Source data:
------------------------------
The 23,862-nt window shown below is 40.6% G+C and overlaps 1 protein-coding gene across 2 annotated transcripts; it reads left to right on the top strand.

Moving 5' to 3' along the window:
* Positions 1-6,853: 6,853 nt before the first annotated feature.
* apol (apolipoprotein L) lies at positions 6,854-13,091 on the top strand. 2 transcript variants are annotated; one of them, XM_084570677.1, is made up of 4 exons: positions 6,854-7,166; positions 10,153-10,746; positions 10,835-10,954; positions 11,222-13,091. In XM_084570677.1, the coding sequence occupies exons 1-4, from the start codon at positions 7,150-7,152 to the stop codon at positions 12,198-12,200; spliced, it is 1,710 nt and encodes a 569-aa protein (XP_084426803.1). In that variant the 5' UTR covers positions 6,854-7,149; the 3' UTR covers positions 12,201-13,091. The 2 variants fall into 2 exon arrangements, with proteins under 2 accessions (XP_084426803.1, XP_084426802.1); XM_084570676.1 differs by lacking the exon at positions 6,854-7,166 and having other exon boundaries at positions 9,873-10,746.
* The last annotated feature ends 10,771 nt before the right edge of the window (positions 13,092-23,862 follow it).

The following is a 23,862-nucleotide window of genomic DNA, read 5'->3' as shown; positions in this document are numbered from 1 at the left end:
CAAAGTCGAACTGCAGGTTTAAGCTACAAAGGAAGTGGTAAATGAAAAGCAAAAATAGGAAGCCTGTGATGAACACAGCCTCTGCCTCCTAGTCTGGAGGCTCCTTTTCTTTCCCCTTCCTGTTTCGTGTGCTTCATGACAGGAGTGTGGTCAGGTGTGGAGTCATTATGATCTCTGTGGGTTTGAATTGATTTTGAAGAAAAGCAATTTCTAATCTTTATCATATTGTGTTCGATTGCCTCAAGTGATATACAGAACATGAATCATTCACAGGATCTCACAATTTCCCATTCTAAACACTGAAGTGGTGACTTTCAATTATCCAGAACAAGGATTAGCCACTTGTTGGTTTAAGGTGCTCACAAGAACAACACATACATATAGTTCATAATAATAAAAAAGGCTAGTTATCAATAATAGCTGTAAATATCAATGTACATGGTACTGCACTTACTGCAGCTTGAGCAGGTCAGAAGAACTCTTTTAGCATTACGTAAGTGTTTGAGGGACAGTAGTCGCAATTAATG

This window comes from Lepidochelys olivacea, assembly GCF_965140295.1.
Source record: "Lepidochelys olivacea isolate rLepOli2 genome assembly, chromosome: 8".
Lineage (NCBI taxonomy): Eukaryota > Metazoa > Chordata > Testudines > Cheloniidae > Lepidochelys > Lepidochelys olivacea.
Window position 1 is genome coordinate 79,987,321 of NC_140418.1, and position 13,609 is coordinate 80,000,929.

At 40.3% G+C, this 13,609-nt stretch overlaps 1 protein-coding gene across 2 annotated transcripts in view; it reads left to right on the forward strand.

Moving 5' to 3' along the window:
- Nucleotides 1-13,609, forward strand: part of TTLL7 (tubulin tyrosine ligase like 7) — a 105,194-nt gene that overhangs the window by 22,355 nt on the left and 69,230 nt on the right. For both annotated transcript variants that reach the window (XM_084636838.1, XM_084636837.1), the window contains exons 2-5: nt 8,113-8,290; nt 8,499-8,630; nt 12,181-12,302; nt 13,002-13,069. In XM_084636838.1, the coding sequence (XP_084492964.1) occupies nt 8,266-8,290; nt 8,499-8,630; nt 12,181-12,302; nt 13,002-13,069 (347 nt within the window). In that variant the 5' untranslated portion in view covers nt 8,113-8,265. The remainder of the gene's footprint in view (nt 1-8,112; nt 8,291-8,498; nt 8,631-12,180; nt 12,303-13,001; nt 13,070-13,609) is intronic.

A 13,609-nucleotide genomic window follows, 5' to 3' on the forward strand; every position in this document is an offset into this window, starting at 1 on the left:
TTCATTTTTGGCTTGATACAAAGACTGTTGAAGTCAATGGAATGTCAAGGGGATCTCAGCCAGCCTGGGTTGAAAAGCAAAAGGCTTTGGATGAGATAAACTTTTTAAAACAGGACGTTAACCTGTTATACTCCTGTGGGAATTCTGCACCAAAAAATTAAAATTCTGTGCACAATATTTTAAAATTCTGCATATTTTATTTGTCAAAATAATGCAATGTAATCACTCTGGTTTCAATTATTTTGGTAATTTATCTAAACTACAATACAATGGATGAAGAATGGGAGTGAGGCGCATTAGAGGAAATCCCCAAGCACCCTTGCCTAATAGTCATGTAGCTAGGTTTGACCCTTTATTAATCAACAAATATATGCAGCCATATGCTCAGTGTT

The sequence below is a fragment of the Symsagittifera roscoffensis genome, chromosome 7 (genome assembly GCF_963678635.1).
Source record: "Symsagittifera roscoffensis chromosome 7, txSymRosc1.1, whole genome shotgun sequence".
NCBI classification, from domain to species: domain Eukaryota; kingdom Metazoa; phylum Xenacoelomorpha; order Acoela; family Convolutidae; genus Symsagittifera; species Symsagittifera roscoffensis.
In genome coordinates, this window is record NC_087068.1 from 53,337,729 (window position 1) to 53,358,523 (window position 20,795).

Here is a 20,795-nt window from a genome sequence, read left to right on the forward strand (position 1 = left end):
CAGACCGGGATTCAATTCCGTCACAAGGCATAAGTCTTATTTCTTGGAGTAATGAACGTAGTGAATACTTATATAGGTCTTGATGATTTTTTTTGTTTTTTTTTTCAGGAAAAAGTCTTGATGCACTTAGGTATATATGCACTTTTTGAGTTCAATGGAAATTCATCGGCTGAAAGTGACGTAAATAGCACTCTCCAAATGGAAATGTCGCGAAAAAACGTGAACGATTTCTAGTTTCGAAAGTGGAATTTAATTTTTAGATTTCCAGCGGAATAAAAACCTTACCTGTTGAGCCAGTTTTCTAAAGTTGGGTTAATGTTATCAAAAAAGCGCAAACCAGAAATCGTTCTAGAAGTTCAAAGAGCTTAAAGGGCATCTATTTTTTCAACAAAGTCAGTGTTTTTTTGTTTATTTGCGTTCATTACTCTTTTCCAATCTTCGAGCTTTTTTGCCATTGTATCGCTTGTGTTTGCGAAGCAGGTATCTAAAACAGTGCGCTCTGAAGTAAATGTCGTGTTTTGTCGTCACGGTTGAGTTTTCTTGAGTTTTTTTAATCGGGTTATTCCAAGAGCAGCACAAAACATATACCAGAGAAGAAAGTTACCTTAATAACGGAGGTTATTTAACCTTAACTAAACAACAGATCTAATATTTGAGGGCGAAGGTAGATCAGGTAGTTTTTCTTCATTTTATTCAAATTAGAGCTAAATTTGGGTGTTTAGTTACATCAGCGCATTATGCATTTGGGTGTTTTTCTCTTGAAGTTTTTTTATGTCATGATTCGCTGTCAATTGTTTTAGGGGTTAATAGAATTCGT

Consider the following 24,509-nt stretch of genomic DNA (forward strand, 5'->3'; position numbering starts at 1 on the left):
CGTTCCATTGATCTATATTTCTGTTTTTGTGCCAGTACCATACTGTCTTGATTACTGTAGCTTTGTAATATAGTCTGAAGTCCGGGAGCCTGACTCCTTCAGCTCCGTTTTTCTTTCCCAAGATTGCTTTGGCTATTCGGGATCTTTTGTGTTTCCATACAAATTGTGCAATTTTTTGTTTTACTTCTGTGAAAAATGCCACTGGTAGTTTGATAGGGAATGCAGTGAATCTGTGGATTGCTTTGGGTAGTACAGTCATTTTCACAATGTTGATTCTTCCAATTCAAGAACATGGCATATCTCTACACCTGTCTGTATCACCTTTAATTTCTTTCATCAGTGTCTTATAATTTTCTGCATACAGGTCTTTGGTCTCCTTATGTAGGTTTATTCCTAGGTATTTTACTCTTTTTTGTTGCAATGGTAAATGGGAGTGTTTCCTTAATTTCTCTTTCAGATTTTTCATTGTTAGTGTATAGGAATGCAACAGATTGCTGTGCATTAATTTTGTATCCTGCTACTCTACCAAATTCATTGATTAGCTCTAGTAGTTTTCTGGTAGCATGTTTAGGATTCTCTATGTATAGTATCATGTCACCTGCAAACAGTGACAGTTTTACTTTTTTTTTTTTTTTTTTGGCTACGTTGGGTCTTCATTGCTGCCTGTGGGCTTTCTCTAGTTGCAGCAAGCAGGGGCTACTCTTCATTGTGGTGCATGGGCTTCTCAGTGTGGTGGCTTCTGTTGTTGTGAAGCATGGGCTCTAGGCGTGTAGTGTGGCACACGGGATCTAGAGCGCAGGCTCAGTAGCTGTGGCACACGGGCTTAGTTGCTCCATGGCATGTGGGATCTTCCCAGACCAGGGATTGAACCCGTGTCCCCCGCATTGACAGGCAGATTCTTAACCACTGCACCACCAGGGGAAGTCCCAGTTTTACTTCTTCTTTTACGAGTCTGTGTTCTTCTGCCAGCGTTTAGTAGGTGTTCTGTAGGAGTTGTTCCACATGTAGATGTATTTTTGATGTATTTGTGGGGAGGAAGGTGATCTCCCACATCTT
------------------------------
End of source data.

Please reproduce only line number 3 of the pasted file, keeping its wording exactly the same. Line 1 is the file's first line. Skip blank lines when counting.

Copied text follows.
* Positions 1-6,853: 6,853 nt before the first annotated feature.